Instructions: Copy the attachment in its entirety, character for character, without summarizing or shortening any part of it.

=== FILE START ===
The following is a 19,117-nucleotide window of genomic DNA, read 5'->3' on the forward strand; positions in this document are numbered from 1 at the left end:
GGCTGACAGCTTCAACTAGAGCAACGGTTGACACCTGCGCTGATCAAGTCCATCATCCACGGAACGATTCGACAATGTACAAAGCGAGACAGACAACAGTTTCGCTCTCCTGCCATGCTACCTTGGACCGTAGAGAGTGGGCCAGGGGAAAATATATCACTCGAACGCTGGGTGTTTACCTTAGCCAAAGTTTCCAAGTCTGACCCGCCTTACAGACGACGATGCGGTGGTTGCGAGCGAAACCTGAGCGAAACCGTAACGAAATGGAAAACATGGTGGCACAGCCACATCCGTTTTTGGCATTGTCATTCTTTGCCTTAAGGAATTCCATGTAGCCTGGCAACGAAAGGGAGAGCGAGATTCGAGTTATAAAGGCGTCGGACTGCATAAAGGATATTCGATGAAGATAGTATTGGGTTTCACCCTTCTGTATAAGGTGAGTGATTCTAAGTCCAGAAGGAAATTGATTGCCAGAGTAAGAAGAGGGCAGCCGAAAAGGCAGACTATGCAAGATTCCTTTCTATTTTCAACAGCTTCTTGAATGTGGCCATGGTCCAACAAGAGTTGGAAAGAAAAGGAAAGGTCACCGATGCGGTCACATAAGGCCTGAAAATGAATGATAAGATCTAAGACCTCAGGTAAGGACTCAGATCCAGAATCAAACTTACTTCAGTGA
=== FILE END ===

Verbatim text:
The following is a 19,117-nucleotide window of genomic DNA, read 5'->3' on the forward strand; positions in this document are numbered from 1 at the left end:
GGCTGACAGCTTCAACTAGAGCAACGGTTGACACCTGCGCTGATCAAGTCCATCATCCACGGAACGATTCGACAATGTACAAAGCGAGACAGACAACAGTTTCGCTCTCCTGCCATGCTACCTTGGACCGTAGAGAGTGGGCCAGGGGAAAATATATCACTCGAACGCTGGGTGTTTACCTTAGCCAAAGTTTCCAAGTCTGACCCGCCTTACAGACGACGATGCGGTGGTTGCGAGCGAAACCTGAGCGAAACCGTAACGAAATGGAAAACATGGTGGCACAGCCACATCCGTTTTTGGCATTGTCATTCTTTGCCTTAAGGAATTCCATGTAGCCTGGCAACGAAAGGGAGAGCGAGATTCGAGTTATAAAGGCGTCGGACTGCATAAAGGATATTCGATGAAGATAGTATTGGGTTTCACCCTTCTGTATAAGGTGAGTGATTCTAAGTCCAGAAGGAAATTGATTGCCAGAGTAAGAAGAGGGCAGCCGAAAAGGCAGACTATGCAAGATTCCTTTCTATTTTCAACAGCTTCTTGAATGTGGCCATGGTCCAACAAGAGTTGGAAAGAAAAGGAAAGGTCACCGATGCGGTCACATAAGGCCTGAAAATGAATGATAAGATCTAAGACCTCAGGTAAGGACTCAGATCCAGAATCAAACTTACTTCAGTGA